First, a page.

Ternary operators vs if-else statements

3 min readJan 7, 2018

You have probably seen a ternary operator (also known as a conditional expression) before in a source file, or somewhere else. In C, and in a lot of language with similar syntax, we use the ? character to represent this operator.

Most beginners (by my own experience), find it a bit difficult to understand this operator, even though they have already mastered the if and else statements. I believe the reason for this is that it is a bit difficult to read and to write it, because having different operations in the same line can be confusing. Really.

Most likely, you already know how to use them, or at least, how to read and understand the logic behind them. In case you don’t, maybe the following “beautiful” ASCII art representation that I just made for you guys, will help you out.

__ __ __ __
| |
| |
| ^
condition ? true : false
| ^
| |
|__ __ __ __ __ __ __|

A ternary operator takes three arguments. The first one (1st) is the condition, the second one (2nd) is executed if the condition is true, and the third one (3rd) is executed if the condition is false.

In layman’s term, it’s just an {if-else} statement in one (1) line!

When to use them?

Personally, I use them when I want to set a value to a variable, depending on a condition. For example, let’s say that if x == 42 , I want the variable y to be True . If x is not equal to 42 , then the value of the variable y is False .

So, how do I write that? Just like this…

bool y = (x == 42) ? true : false;

Easy! Try it yourself. Also, here is the Python version, just because:

y = "True" if x == 42 else "False"

How about an if-else statement?

In this case, I would argue and be against it. Why? Take a look at this code:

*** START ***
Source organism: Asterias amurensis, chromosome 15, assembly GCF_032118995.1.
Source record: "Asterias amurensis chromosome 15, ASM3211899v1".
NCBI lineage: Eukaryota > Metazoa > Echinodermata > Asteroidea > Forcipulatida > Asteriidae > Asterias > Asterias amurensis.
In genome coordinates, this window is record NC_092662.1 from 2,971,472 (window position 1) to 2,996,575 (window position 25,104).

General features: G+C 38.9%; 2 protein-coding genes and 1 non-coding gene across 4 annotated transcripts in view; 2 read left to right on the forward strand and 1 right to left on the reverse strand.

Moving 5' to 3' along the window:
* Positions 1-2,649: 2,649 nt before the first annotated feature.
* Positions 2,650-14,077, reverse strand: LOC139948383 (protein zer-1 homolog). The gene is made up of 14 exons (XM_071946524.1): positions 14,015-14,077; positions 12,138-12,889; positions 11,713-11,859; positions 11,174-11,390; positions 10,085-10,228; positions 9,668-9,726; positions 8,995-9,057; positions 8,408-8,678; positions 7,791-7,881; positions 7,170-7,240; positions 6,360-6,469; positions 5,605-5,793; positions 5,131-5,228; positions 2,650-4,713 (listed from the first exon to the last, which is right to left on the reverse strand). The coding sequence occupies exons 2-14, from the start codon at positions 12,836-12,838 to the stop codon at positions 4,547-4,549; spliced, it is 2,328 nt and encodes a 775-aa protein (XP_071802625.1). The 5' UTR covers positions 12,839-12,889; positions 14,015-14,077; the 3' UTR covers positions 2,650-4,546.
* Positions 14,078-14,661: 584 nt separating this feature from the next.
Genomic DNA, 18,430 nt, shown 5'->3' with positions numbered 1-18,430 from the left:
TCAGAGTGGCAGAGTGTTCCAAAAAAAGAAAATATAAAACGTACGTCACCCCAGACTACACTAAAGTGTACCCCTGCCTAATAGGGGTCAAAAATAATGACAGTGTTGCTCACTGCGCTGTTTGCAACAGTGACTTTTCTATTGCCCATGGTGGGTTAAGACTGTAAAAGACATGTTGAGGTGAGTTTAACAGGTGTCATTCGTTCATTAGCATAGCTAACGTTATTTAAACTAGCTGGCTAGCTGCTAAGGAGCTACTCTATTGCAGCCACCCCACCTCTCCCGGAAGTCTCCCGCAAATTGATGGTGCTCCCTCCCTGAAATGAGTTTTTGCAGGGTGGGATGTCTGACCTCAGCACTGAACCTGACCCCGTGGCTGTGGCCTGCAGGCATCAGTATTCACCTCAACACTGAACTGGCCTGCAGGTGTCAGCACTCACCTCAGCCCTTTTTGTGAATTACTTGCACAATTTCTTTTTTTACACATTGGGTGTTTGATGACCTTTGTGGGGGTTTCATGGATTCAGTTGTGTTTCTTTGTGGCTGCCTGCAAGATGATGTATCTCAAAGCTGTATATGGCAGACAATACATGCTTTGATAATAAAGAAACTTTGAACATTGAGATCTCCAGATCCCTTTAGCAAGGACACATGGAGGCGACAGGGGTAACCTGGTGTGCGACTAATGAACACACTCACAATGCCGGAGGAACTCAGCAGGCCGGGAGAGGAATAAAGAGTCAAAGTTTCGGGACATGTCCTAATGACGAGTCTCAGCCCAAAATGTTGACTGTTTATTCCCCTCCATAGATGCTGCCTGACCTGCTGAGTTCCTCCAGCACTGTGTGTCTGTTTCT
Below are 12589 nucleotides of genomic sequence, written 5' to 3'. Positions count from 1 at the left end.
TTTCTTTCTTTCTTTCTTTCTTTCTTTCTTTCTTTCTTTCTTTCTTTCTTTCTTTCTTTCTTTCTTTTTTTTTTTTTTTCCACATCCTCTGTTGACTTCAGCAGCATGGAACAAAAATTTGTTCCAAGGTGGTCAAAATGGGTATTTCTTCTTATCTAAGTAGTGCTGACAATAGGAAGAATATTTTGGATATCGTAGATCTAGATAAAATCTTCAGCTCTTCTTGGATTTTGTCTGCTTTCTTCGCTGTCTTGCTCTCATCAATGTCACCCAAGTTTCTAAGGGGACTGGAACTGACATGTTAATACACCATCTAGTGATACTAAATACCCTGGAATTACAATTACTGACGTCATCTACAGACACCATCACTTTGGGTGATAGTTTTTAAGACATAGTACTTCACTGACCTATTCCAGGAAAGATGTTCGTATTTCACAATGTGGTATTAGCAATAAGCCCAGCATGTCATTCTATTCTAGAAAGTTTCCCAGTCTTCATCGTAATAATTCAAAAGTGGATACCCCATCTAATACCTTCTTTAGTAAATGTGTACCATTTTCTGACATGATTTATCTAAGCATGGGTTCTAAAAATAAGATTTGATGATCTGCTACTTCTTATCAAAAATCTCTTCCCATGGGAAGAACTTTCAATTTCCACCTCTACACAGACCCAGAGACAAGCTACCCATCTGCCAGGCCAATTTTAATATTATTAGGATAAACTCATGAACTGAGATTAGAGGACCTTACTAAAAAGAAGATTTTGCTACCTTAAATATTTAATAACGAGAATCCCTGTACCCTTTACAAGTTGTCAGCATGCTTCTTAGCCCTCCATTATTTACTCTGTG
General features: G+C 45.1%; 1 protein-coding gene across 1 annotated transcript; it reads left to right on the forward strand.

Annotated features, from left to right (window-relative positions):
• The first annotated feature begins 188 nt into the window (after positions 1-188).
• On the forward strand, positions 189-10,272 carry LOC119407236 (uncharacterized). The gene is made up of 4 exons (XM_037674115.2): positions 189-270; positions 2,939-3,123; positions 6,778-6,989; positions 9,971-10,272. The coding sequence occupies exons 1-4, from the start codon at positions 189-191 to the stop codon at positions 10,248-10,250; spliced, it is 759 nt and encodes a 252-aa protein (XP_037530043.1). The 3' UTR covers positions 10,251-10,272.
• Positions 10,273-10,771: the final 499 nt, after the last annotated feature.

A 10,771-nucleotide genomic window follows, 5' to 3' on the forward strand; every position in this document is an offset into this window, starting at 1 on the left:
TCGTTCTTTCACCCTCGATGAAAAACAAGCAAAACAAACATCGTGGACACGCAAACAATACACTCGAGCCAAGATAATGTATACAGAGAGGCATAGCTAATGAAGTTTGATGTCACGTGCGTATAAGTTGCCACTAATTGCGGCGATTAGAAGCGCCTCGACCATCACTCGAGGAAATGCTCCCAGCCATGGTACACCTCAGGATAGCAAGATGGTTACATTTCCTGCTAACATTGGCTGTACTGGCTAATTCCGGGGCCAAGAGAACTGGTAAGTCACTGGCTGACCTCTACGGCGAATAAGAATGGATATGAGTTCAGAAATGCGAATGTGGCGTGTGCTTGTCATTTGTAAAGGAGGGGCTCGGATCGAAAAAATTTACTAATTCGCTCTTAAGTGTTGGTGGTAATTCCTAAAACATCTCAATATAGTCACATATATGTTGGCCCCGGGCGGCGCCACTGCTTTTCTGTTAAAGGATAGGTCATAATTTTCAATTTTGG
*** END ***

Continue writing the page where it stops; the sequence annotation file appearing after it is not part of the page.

bool y;if (x == 42){
y = true;
else {
y = false;

To “translate” it to a ternary operator, we would do it the following way:

? -> if (x == 42) {}
y -> true;
: -> else {}
y -> false;

So we can have something like this, assuming you want it to be in one line:

bool y; if (x == 42) {y = true;} else {y = false;}

Which is ugly and unnecesary, because we can write it like this:

bool y = (x == 42) ? true : false;

See? So much cleaner! We reduced seven (7) lines of code to just one (1) line. :)

When should I avoid it?

Ternary operators are awesome, but they’re not always needed. Suppose you just want to execute a function, or do multiple operations… don’t use ternaries.

Which one would you prefer?

if (x == 42) {
std::cout << "code is executed" << std::endl;
else {
std::cout << "nothing happened" << std::endl;


(x == 42) ? ((std::cout << "code is executed" << std::endl), code()) : (void)(std::cout << "nothing happened" << std::endl);

Yeah, now it’s easy to see why.


  • Use ternary operators to set a value to a variable, or to reduce code if necessary.
  • Use if-else statements for everything else.